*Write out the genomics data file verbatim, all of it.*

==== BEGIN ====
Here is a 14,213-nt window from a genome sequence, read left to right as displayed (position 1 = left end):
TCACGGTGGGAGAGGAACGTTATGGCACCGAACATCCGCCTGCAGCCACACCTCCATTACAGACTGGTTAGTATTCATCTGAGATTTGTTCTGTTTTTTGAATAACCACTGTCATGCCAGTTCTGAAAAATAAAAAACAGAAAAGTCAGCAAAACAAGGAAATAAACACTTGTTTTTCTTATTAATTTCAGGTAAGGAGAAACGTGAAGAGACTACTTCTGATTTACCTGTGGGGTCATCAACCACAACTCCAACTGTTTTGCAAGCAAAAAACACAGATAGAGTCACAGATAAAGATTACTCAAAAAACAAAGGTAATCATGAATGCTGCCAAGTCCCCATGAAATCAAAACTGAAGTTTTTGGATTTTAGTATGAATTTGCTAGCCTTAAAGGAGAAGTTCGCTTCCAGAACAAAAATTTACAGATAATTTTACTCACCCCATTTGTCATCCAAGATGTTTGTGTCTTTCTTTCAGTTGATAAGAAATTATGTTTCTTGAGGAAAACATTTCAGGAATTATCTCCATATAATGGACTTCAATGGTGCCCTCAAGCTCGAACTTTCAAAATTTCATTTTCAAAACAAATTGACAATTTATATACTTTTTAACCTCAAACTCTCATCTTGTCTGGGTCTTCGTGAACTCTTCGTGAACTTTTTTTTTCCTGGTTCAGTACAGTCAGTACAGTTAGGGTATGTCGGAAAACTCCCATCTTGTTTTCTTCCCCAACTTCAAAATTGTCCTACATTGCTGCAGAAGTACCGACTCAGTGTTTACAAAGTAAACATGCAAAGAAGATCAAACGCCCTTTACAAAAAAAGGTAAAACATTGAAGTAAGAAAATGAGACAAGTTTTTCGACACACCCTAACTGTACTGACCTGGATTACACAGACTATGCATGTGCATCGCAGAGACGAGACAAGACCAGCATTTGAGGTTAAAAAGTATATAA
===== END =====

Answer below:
Here is a 14,213-nt window from a genome sequence, read left to right as displayed (position 1 = left end):
TCACGGTGGGAGAGGAACGTTATGGCACCGAACATCCGCCTGCAGCCACACCTCCATTACAGACTGGTTAGTATTCATCTGAGATTTGTTCTGTTTTTTGAATAACCACTGTCATGCCAGTTCTGAAAAATAAAAAACAGAAAAGTCAGCAAAACAAGGAAATAAACACTTGTTTTTCTTATTAATTTCAGGTAAGGAGAAACGTGAAGAGACTACTTCTGATTTACCTGTGGGGTCATCAACCACAACTCCAACTGTTTTGCAAGCAAAAAACACAGATAGAGTCACAGATAAAGATTACTCAAAAAACAAAGGTAATCATGAATGCTGCCAAGTCCCCATGAAATCAAAACTGAAGTTTTTGGATTTTAGTATGAATTTGCTAGCCTTAAAGGAGAAGTTCGCTTCCAGAACAAAAATTTACAGATAATTTTACTCACCCCATTTGTCATCCAAGATGTTTGTGTCTTTCTTTCAGTTGATAAGAAATTATGTTTCTTGAGGAAAACATTTCAGGAATTATCTCCATATAATGGACTTCAATGGTGCCCTCAAGCTCGAACTTTCAAAATTTCATTTTCAAAACAAATTGACAATTTATATACTTTTTAACCTCAAACTCTCATCTTGTCTGGGTCTTCGTGAACTCTTCGTGAACTTTTTTTTTCCTGGTTCAGTACAGTCAGTACAGTTAGGGTATGTCGGAAAACTCCCATCTTGTTTTCTTCCCCAACTTCAAAATTGTCCTACATTGCTGCAGAAGTACCGACTCAGTGTTTACAAAGTAAACATGCAAAGAAGATCAAACGCCCTTTACAAAAAAAGGTAAAACATTGAAGTAAGAAAATGAGACAAGTTTTTCGACACACCCTAACTGTACTGACCTGGATTACACAGACTATGCATGTGCATCGCAGAGACGAGACAAGACCAGCATTTGAGGTTAAAAAGTATATAA